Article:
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Labour Supply in a High Unemployment Economy: Theory

Conventional theory views the labour supply as determined by numerous individual and household level decisions on both participation and hours of work. The typical model used is the static neoclassical model of labour-leisure choice, which examines the effect of wage and non-labour incomes on the decision to supply labour to the market. Killingsworth and Heckman, Pencavel and Blundell and Macurdy provide a review of different approaches of modelling labour supply. This simple static neoclassical framework is often extended to include other household members into the utility function as labour supply decisions are typically made in the context of decisions taken by other household members (as explained by the income-pooling hypothesis whereby all household members share household incomes). Data limitations often cause the static model to be favoured in empirical investigation of the determinants of labour supply. Below critically assess the conventional empirical approaches used to estimate such a labour function and present some related evidence.
Differences in the approaches to estimating the static model of labour supply seem to reflect differences in data availability. Our literature review identified three main approaches to estimating the labour supply function: (i) estimations regarding hours of work decisions, (ii) multiple discrete choices of labour supply decisions (where choices represent the categories of working hours) and (iii) the binary choice approach where labour supply choice is defined as participation versus non-participation.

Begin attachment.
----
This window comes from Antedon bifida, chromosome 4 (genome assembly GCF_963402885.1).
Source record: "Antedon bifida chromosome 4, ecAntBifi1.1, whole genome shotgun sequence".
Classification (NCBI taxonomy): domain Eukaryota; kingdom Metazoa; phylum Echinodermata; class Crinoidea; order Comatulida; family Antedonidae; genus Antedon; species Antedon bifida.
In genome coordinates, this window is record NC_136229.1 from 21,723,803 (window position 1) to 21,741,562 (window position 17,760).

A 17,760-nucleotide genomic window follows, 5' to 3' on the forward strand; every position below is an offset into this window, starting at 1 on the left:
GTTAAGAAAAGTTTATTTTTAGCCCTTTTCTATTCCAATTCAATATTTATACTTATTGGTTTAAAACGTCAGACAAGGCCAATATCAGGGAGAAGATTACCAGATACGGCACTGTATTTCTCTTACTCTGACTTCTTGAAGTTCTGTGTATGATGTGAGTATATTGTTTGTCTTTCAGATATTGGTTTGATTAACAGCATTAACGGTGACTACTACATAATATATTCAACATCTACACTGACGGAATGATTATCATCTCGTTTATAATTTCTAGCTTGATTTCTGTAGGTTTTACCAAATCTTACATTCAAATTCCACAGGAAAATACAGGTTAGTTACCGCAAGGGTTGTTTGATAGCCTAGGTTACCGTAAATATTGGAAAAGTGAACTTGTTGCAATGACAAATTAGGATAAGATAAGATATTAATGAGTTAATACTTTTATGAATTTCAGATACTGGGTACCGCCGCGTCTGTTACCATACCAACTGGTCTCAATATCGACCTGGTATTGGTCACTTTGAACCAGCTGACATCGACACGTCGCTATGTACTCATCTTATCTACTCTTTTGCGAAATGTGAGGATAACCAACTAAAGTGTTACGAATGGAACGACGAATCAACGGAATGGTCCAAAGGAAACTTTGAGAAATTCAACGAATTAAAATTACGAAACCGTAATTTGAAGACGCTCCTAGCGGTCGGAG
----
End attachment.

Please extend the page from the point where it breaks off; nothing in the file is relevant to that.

Studies that employ the first approach usually control for non-participation (i.e. corner solution of h=0), that is in line with Heckman’s argument on the importance of the theoretical distinction of labour supply choices (participation versus non-participation) and hours of work supplied.
Heckman argues that when deciding to supply labour to the market, an individual makes two decisions: (i) participation that determines whether we observe h=0 and (ii) hours of work that is the size of ht given that h>0. In the Tobit framework, the direction of the effect of any explanatory variable on ht is the same with regard to Pr(h>0 | x) and E(h | Ы>0, x,,). This is a restrictive assumption, since a given explanatory variable may have an opposite effect on the probability of observing ht>0 compared to its effect on the size of ht when ht>0. This may be the case when the participation decision is independent of how many hours to work, suggesting that the Heckman sample selection model is indeed the appropriate model for estimating labour supply elasticities.
In the second approach of multiple discrete choice of labour supply, multinomial models are utilised, whereby hours of work are reported in categories. The use of this approach is justified on the ground that there is little variations due also to demand-side restrictions in the observed hours of work variable even when it is reported as a continuous variable.